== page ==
The Toronto Maple Leafs haven’t been legitimate Cup contenders for quite some time, and so the past half-decade for better or worse must necessarily be considered a “rebuilding period.” And because top-tier free agents like Brad Richards have chosen not to relocate to the hockey “fish bowl” that is Toronto, that rebuilding effort hasn’t been able to accelerate very quickly.
As a result, GM Brian Burke has had to resort to creative means to upgrade his team, targeting top-tier players who have worn out their welcomes elsewhere.
The biggest move he’s made so far was the acquisition of Dion Phaneuf from the Calgary Flames, and while the Leafs’ captain hasn’t exactly been stellar since arriving on Bay Street, it’s quite fair to say that he (along with fellow acquisitions Fredrik Sjostrom and Keith Aulie) have proven to be far more valuable to the Leafs than the quartet of Ian White, Matt Stajan, Niklas Hagman and Jamal Mayers has been for the Flames.
The much-maligned trade for Phil Kessel was another excellent example of Burke going to unconventional lengths to upgrade his team, but it’s already clear that Leafs fans are more inclined to boo Kessel and the trade than consider just how rare consistent 30-goal scorers actually are. Leafs fans might bemoan the fact that acquiring Kessel cost them both Tyler Seguin and Dougie Hamilton, but the reality is that to this point, Kessel has been a far more valuable commodity, and it’s still more likely than not that Kessel will always be the most valuable player involved in that trade.
Perhaps Burke’s shrewdest maneuver came today, when he took advantage of the Nashville Predators’ tenuous financial situation. Burke sent 2010 free agent bust Brett Lebda and forward Robert Sleney to the Preds in exchange for very promising young defenseman Cody Franson and forward Matthew Lombardi. The key to this deal was Lombardi, who signed a big contract with the Preds last summer and suffered a concussion in his second game with the Preds that forced him to miss the remainder of the season. Lombardi’s hockey-playing future remains in serious doubt, and the Leafs’ financial might made it possible to take on what may well be $7 million in dead contract dollars.
By agreeing to absorb Lombardi’s contract, Burke was able to heist one of the best young players in the Preds’ system and in the process put the finishing touches on one of the NHL’s best young defense corps. With Phaneuf, Franson, John-Michael Liles, Luke Schenn, Carl Gunnarsson and Mike Komisarek patrolling the blue line, this should inevitably get easier for goaltenders James Reimer and Jonas Gustavsson. And now Burke can pay virtually all of his attention to upgrading his team’s forwards, where Kessel remains without question the diamond in the rough.
The signing of Tim Connolly could help immensely, if he’s able to remain healthy. Connolly is a fantastic stickhandler and playmaker, but he hasn’t played more than 73 games in a season since 2002-03. If he can stay on the ice, he just might be the playmaker needed to spur Kessel to his first 40-goal (or more) season. Obviously a big “if,” and a pretty substantial financial risk for the Leafs at $9.5 million over two years.
Additional forward options still on the market include Antti Miettinen and Jason Arnott, but it’s unclear at this point whether Burke is looking at UFA’s or rather planning to continue on the trade route. Judging from the moves he’s made to date, it’ll probably be more wheeling and dealing. And although Leafs fans might want to disagree, the reality is that the organization is in far better shape today than when Burke took over.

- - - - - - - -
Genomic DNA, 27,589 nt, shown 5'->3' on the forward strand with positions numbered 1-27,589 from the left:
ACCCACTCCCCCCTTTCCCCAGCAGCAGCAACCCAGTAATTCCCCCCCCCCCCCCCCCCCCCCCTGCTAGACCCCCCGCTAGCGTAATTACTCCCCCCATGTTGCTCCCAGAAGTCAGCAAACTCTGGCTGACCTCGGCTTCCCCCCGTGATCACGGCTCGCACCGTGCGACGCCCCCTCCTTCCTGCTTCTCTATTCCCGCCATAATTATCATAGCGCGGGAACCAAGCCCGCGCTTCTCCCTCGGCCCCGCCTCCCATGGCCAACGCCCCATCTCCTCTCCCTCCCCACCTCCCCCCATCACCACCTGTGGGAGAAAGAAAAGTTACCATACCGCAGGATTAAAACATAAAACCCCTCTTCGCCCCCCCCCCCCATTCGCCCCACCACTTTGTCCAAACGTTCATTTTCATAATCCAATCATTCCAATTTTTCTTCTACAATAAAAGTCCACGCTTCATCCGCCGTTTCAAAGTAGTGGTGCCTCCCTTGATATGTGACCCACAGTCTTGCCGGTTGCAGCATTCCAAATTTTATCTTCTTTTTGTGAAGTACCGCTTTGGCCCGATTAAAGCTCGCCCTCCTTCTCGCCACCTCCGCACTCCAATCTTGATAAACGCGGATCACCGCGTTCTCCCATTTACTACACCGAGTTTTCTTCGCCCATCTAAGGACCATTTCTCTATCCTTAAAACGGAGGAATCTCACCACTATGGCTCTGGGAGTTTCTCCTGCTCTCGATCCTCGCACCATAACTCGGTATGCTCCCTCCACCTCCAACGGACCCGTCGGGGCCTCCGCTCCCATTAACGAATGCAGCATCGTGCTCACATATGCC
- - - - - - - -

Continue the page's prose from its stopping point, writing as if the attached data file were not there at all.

On the Preds’ side of the deal, this is a sad day indeed. First there’s the Lombardi contract blowing up in GM David Poile’s face, and then there’s having to give up a terrific young asset (Franson) in order to shed Lombardi’s contract.
“Unfortunately, Matthew Lombardi’s concussion last season and recovery left us uncertain about his ability to come back for this season, and that uncertainty has made it difficult for us to move forward, plan and develop our lineup,” Poile said in a press release about the trade.
Making matters worse, Lombardi indicated to the Canadian Press that he actually might be able to play in 2011-12.
“I’ve come a long way since then,” Lombardi said during a conference call. “My everyday stuff is getting pretty close to normal, I’ve seen a lot of progress the last few months. Obviously it has taken a long time but I’m pretty confident I’m near the end. I’m getting better. I’m not there yet but my goal is to be ready for training camp. It is what it is right now and I’m looking forward to the opportunity.”
If he plays – and plays well – this will be a truly awful deal for the Predators. Lombardi scored 53 points in 78 games for the Phoenix Coyotes in 2009-10, earning him his big deal with the Preds, and it seems as though Franson was a very steep price to pay to get rid of a player who might actually be quite productive in 2011-12.
Given that the Predators are currently nearly $13 million under the payroll floor – meaning they must increase their payroll by another $13 million in order to be cap-compliant for the 2011-12 season – Poile has created a situation where he has absolutely no choice but to make another deal that utilizes the cap space in such a way as to reinvigorate fan interest. Perhaps that move will be to sign defensemen Shea Weber and Ryan Suter to lucrative contracts.
But no matter what comes next, it’s hard to view the cash savings – the difference between Lebda’s and Lombardi’s contracts – generated in this trade as being worth giving up Franson for. And ultimately, that’s how this particular deal should be – must be – judged.